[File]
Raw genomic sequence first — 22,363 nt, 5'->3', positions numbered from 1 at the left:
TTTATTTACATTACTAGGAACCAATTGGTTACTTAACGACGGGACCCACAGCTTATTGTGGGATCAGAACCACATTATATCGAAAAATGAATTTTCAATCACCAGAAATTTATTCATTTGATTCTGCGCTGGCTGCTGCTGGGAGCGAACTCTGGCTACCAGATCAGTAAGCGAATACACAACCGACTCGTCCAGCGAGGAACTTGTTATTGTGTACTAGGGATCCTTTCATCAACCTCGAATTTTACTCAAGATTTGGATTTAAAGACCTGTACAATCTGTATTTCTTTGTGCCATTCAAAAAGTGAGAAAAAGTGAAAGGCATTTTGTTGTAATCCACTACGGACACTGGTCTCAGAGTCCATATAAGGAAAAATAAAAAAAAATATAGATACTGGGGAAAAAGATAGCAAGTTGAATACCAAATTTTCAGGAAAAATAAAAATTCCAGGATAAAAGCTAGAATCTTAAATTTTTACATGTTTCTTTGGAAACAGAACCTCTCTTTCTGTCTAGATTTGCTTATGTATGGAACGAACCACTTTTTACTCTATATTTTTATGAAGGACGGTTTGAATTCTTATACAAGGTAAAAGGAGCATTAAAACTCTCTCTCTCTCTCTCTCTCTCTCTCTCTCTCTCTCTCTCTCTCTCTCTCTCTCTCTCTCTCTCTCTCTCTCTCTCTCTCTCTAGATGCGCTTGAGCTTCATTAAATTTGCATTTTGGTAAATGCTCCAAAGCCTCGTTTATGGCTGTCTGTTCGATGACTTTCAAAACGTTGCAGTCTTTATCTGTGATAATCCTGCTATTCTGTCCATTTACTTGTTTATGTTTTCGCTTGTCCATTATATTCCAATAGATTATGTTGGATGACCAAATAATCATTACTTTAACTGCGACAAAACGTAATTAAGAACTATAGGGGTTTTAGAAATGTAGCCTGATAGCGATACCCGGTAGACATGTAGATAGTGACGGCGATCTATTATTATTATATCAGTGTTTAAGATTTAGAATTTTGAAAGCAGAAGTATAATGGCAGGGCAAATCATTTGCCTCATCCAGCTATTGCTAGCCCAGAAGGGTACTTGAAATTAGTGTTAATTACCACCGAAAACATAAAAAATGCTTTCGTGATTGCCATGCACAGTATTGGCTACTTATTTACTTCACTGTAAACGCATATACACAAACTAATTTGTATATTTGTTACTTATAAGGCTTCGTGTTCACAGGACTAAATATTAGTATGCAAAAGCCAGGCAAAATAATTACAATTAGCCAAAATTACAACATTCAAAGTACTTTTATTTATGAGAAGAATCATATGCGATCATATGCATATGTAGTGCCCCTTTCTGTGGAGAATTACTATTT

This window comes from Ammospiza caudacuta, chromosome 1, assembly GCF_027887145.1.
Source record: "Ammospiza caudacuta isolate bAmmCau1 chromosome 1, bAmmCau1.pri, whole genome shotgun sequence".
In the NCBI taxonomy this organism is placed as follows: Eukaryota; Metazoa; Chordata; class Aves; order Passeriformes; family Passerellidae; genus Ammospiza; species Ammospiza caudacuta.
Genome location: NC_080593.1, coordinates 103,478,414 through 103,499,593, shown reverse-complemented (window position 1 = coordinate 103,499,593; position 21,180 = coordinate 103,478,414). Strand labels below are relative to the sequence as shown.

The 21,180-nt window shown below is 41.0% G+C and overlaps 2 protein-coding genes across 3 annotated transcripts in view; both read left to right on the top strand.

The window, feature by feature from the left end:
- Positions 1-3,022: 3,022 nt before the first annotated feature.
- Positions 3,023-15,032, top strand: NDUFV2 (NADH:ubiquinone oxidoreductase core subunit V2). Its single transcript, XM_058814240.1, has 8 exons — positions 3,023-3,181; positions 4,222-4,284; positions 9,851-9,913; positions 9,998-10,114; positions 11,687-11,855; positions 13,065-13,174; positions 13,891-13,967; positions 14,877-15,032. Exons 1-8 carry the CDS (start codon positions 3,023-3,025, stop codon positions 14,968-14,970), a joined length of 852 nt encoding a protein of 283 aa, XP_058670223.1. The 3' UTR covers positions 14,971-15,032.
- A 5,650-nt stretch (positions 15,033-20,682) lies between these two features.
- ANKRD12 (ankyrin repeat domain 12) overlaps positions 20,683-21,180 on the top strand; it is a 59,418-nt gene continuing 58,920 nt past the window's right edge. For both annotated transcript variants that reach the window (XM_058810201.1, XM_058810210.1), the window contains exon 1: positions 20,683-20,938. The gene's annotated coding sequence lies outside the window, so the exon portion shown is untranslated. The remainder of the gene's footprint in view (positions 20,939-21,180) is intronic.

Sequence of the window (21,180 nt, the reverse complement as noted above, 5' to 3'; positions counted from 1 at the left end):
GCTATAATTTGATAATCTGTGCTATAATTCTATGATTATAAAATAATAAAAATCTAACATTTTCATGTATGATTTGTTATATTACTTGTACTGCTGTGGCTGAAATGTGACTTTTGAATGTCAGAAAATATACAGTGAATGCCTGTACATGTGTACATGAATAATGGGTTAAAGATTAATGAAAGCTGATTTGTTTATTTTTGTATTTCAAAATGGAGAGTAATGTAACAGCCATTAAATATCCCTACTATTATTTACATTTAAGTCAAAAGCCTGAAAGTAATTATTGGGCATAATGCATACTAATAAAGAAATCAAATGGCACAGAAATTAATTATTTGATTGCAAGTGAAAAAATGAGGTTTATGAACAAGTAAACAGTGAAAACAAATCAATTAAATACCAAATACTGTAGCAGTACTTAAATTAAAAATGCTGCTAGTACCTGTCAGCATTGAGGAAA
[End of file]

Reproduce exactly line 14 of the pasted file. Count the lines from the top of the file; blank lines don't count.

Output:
GCTATAATTTGATAATCTGTGCTATAATTCTATGATTATAAAATAATAAAAATCTAACATTTTCATGTATGATTTGTTATATTACTTGTACTGCTGTGGCTGAAATGTGACTTTTGAATGTCAGAAAATATACAGTGAATGCCTGTACATGTGTACATGAATAATGGGTTAAAGATTAATGAAAGCTGATTTGTTTATTTTTGTATTTCAAAATGGAGAGTAATGTAACAGCCATTAAATATCCCTACTATTATTTACATTTAAGTCAAAAGCCTGAAAGTAATTATTGGGCATAATGCATACTAATAAAGAAATCAAATGGCACAGAAATTAATTATTTGATTGCAAGTGAAAAAATGAGGTTTATGAACAAGTAAACAGTGAAAACAAATCAATTAAATACCAAATACTGTAGCAGTACTTAAATTAAAAATGCTGCTAGTACCTGTCAGCATTGAGGAAA